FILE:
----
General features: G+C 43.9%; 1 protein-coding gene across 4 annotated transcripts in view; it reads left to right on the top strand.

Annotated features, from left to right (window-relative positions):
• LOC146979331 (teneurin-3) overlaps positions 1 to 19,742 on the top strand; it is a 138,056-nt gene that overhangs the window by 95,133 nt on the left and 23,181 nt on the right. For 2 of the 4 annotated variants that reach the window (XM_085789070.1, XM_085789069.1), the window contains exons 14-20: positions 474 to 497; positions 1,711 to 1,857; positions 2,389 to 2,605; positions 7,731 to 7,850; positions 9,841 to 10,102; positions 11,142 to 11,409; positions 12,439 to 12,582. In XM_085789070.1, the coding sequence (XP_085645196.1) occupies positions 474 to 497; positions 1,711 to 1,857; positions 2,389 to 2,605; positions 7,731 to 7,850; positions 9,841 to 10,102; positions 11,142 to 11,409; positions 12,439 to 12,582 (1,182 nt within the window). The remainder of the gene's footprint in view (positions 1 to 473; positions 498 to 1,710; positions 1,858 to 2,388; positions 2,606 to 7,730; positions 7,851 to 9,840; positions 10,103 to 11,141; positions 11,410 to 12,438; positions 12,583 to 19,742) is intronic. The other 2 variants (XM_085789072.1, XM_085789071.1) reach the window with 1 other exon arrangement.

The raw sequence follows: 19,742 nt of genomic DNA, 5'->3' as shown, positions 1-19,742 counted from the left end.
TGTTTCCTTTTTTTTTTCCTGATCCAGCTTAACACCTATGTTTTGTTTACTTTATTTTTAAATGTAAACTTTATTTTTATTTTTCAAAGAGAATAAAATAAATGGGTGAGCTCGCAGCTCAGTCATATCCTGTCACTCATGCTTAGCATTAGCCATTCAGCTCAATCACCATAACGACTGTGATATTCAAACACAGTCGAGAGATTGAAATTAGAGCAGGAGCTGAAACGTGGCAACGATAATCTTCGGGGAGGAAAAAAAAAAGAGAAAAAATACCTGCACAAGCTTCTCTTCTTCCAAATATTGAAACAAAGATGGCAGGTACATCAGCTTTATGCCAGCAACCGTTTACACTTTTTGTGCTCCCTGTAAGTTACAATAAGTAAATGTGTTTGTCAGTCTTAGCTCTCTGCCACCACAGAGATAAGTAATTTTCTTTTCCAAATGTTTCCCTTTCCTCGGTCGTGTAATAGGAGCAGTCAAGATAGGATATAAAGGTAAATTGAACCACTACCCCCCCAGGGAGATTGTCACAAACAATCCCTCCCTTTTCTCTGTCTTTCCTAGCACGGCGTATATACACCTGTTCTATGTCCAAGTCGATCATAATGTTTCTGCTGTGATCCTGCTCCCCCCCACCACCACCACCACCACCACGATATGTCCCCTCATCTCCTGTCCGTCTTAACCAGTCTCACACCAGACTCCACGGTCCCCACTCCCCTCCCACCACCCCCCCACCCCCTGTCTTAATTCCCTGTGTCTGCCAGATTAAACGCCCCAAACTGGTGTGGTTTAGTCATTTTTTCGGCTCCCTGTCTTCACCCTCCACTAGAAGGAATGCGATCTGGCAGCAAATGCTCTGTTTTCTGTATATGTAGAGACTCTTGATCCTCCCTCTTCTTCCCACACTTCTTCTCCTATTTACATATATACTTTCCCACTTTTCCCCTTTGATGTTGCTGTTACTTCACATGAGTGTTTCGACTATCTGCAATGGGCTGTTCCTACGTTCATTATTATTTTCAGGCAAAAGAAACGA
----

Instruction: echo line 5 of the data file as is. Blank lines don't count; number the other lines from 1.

TGTTTCCTTTTTTTTTTCCTGATCCAGCTTAACACCTATGTTTTGTTTACTTTATTTTTAAATGTAAACTTTATTTTTATTTTTCAAAGAGAATAAAATAAATGGGTGAGCTCGCAGCTCAGTCATATCCTGTCACTCATGCTTAGCATTAGCCATTCAGCTCAATCACCATAACGACTGTGATATTCAAACACAGTCGAGAGATTGAAATTAGAGCAGGAGCTGAAACGTGGCAACGATAATCTTCGGGGAGGAAAAAAAAAAGAGAAAAAATACCTGCACAAGCTTCTCTTCTTCCAAATATTGAAACAAAGATGGCAGGTACATCAGCTTTATGCCAGCAACCGTTTACACTTTTTGTGCTCCCTGTAAGTTACAATAAGTAAATGTGTTTGTCAGTCTTAGCTCTCTGCCACCACAGAGATAAGTAATTTTCTTTTCCAAATGTTTCCCTTTCCTCGGTCGTGTAATAGGAGCAGTCAAGATAGGATATAAAGGTAAATTGAACCACTACCCCCCCAGGGAGATTGTCACAAACAATCCCTCCCTTTTCTCTGTCTTTCCTAGCACGGCGTATATACACCTGTTCTATGTCCAAGTCGATCATAATGTTTCTGCTGTGATCCTGCTCCCCCCCACCACCACCACCACCACCACGATATGTCCCCTCATCTCCTGTCCGTCTTAACCAGTCTCACACCAGACTCCACGGTCCCCACTCCCCTCCCACCACCCCCCCACCCCCTGTCTTAATTCCCTGTGTCTGCCAGATTAAACGCCCCAAACTGGTGTGGTTTAGTCATTTTTTCGGCTCCCTGTCTTCACCCTCCACTAGAAGGAATGCGATCTGGCAGCAAATGCTCTGTTTTCTGTATATGTAGAGACTCTTGATCCTCCCTCTTCTTCCCACACTTCTTCTCCTATTTACATATATACTTTCCCACTTTTCCCCTTTGATGTTGCTGTTACTTCACATGAGTGTTTCGACTATCTGCAATGGGCTGTTCCTACGTTCATTATTATTTTCAGGCAAAAGAAACGA